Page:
EU: Rise in use of EUPL for publishing open source software
The European Union's open source licence, (European Union Public Licence, EUPL) is being used more and more. A quarter of the projects available on the European Commission's software development site, the OSOR Forge, 47 out of 183 projects, are published using the EUPL. On Sourceforge, a commercial venture for open source software development based in the US, the licence is now selected by 49 projects. One year ago there were none.
The EUPL was written to be used for distributing open source software applications built for or by the European Commission. No wonder that on the OSOR Forge, many of the projects using the EUPL are published by European Commission and the EU's member states.
The EUPL was reviewed favourably last month in a document on copyright an licences French Ministry for the Budget, Public Accounts and the Civil Service. "The EUPL can be used and produced, in the framework of some litigation, in courts and administrations of numerous EU member states, without the obligation or the risk to call upon a sworn translator. The EUPL is also compliant with the European Member States laws."
And on the networking site LinkedIn, the EUPL is discussed favourably by Dutch civil administrators discussing what licence to use for publishing government software projects. "If 100 percent of the code's copyright belongs to the government, the EUPL seems the obvious choice", a participant writes. A few days ago, another participant pointed to a Wiki hosted by the Dutch government's resource centre NOiV to help government organisations choose the best licence, also preferring the EUPL.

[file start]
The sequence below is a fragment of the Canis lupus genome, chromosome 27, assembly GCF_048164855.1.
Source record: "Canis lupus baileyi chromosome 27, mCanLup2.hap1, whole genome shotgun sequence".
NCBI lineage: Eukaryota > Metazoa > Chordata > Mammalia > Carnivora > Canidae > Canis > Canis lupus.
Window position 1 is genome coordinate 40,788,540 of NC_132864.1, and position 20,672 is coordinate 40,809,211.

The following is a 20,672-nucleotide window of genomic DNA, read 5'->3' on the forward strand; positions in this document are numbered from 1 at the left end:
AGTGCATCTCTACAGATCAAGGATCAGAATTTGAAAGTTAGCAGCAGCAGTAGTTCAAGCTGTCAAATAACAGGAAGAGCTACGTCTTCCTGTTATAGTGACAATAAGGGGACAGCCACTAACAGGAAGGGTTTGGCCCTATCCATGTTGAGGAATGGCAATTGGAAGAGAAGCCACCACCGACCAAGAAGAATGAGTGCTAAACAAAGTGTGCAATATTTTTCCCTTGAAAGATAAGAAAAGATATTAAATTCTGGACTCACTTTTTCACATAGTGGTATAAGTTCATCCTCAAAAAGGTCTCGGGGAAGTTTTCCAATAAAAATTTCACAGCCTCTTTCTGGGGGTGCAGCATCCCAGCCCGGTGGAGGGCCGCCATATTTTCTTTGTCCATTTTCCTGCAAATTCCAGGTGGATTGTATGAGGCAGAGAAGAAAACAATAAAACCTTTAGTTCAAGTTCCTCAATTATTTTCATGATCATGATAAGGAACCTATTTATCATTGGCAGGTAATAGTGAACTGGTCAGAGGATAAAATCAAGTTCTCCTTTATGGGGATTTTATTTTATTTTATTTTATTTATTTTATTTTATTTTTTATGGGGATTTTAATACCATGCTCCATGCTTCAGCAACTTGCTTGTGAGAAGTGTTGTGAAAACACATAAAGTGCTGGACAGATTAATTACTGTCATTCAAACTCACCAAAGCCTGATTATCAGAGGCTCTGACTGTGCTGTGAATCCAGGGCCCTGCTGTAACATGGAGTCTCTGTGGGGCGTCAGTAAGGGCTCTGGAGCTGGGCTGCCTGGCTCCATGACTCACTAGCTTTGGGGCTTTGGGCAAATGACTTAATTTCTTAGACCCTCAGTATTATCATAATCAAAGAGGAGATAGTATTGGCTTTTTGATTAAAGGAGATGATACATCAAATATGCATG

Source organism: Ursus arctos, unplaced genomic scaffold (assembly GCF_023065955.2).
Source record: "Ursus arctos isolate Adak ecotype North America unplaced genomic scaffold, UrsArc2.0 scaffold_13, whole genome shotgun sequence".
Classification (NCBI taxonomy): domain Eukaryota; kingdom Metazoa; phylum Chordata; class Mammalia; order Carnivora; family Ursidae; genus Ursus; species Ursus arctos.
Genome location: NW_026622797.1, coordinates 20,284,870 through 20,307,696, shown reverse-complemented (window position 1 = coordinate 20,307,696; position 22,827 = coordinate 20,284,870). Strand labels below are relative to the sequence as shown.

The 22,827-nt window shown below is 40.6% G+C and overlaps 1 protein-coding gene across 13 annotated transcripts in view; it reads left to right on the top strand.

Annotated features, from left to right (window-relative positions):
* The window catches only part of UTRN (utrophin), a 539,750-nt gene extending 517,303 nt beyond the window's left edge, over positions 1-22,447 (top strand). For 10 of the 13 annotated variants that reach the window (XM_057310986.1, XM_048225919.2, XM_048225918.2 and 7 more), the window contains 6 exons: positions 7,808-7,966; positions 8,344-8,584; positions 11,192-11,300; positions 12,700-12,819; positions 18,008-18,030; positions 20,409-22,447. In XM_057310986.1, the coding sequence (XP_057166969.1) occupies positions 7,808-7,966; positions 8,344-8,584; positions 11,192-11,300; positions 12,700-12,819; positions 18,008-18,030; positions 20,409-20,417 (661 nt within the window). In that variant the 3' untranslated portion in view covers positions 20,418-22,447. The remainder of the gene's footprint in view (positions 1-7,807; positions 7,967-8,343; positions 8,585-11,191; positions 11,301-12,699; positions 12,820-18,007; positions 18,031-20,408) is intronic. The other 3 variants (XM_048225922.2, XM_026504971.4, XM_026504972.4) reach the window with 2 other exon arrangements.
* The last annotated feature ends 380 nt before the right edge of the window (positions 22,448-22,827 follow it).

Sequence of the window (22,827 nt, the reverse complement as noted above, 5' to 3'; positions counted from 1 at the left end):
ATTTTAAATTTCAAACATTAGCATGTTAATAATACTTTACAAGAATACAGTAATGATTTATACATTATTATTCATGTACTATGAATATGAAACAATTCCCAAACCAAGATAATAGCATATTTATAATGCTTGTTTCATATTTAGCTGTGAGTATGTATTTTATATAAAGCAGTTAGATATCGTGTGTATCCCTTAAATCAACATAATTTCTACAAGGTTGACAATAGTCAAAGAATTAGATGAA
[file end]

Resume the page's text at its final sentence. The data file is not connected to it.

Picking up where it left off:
Governments aside, the EUPL is also chosen by academic developers and commercial enterprises. Here a major reason seems to be the EUPL's availability in all but one of the EU's languages.
For instance, on the OSOR Forge, earlier this month, the EUPL was selected by the Estonian IT security firm K5Security. According to lead developer Hillar Põldmaa, the multiple languages was the main reason for choosing this licence.
This is true also for the first project listed on Sourceforge as published using the EUPL, ExpSuite. It is an application for psychoacoustic tests, developed by the Austrian Academy of Sciences in Vienna. Explains Developer Piotr Majdak: "We wanted to distribute our software under a public license and actually, our first choice was the GNU GPL. A few days later we found the EUPL and it was perfect for us: It is available in several languages and is conform with the EU laws."
- EUPL projects on Sourceforge
- EUPL projects on OSOR Forge
- NOIV Licence wiki (in Dutch)
- Practical Guide to using Free Software in the Public Sector